‘Fame’ is about standing out and creativity is a great tool to achieve this. A creative answer can punch well above its weight in like for like marketing spend.
Something we’ve been talking about for a long time at Gravity is the attention economy. I think we may have invented it. That’s because we believe that the attention economy effectively shows the battleground of where a brand actually stands. If you buy into that thought, it comes down to what we call “return on imagination” I mentioned earlier. We like to use “return on imagination” because creativity is what helps you get a strong emotional response and helps you become a part of a broader conversation. It helps with engagement, and it helps demonstrate your youthfulness-in-mind as a brand as well. It makes you current and relevant through creative ideation.
We have three C’s at Gravity to help us judge creative ideas. The first is ‘Cut through creativity. Does the idea stand out? Will it disrupt? Is it brave and worthy of attention? Then there is the contextual relevance. Does the idea sit well in world and market conditions? Does the brand, product or service answer an unmet need of audiences? Finally, there is the cultural relevance. Is what we are doing good for the brand? Is it aligned to audiences? Does it respect the values of our audiences and the wider communities in which we operate? If your creative answer can respond well creatively, culturally and contextually, you’ll get the return of imagination and ultimately a disproportionate share of attention.
Knowing how we approach things at Gravity you can clearly see how the ‘Profit Hunter’ creative concept visually cut through on the airport apron where there were a line of white jets. You can see contextual relevance by aligning the concept with desired outcome for audiences – ‘Profit Hunter’ and you can see the cultural relevance in aligning various ‘Profit Hunters’ with different geographies at the same time as rooting the concept in a globally shared ambition of airlines.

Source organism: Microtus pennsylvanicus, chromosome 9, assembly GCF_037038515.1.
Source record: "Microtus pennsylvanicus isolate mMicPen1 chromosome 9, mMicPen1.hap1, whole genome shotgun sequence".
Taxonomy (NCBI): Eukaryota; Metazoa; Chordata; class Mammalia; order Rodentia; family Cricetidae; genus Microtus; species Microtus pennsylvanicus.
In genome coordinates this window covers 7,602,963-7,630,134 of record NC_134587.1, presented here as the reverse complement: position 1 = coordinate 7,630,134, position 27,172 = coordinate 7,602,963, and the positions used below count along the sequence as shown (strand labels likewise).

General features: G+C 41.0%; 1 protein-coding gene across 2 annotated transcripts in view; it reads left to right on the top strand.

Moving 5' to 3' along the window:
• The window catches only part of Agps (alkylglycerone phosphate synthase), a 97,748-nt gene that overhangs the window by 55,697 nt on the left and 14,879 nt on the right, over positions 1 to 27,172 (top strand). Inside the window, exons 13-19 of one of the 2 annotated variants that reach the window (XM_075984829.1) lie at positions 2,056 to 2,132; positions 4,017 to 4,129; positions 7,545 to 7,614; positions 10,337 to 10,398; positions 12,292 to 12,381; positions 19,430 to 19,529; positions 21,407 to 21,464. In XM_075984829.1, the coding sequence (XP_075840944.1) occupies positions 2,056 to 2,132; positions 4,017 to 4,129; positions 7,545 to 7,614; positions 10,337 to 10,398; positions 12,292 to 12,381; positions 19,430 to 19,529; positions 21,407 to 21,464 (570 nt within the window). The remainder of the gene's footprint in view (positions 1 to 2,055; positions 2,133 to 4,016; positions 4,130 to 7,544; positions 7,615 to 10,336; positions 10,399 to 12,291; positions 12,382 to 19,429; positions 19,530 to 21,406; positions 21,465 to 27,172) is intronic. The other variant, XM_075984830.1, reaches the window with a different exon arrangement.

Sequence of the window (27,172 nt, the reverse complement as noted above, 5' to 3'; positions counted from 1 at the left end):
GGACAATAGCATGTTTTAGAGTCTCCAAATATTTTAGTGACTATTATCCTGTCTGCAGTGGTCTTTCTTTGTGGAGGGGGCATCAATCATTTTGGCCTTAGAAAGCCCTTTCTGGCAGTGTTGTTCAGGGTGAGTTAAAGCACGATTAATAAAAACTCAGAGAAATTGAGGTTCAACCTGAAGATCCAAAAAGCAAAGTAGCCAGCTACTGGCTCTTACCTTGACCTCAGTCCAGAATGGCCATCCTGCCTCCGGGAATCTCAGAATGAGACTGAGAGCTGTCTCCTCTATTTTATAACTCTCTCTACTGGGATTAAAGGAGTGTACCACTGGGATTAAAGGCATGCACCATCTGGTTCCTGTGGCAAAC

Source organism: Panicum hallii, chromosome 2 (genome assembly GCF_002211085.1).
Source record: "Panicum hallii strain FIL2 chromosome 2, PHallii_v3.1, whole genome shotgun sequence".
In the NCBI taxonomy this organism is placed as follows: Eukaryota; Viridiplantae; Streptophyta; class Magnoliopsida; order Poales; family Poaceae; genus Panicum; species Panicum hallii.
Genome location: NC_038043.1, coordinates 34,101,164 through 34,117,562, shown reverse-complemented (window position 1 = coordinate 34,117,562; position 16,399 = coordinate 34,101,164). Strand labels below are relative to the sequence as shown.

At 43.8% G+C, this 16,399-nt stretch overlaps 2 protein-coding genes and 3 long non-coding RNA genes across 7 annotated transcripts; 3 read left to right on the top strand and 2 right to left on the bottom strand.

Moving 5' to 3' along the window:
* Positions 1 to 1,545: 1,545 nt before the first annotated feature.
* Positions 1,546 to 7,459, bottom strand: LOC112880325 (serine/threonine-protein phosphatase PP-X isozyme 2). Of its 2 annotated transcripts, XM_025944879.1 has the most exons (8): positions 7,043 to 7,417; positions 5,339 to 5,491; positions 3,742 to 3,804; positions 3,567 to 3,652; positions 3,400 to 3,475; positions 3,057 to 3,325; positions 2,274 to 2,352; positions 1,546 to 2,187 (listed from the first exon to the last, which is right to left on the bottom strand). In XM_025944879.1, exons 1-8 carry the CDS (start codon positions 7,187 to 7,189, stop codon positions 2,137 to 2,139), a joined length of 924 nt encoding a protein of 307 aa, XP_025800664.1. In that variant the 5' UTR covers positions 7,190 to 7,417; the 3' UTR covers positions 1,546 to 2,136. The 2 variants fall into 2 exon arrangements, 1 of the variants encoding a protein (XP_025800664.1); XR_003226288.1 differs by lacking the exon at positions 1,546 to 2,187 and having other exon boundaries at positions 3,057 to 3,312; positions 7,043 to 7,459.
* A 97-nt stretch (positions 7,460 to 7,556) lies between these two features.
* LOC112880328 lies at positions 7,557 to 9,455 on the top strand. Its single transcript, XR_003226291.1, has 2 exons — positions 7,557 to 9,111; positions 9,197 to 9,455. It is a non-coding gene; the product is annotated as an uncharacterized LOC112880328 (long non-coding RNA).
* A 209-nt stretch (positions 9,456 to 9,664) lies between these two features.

3. What social channels did you feel were the most effective in creating social buzz?
The sheer impact of the painted ‘Profit Hunters’ was made for social media. We saw brand mentions rise by an incredible 88%, net sentiment increased by 85%, we reached a global audience of 28.8bn and increased the follower base by 150% to the nearest competitor Airbus. Twitter, Linked-in and Instagram worked well for us as we had such a visual creative concept. We saw it being shared intensely but from a personal perspective I loved it when the ‘Profit Hunter’ made the front page of various newspapers and magazines and the power of their social also kicked-in creating the cumulative effect.
Outside of social we used virtual reality (VR). We created a Data Forest to show how tech and data can transform aircraft performance and operation. The creative team also had fun building an interactive display where you could physically make a shape with your body and it was then tested for aerodynamic properties. Yes, a lot of fun but firmly rooted in the innovation and technology of Embraer and it ladders back up to a demonstration of the systems that made the E2 range of jets ‘Profit Hunters’. Getting close up and personal with a brand in the aviation sector can never be underestimated. Each piece is a demonstration of how Embraer thinks and operates. So, you get cutting edge event-based technology, and the brand itself was tech driven, so VR sat really well. The anecdotal evidence showed that it was incredibly well-received with 12 new orders achieved at the airshow.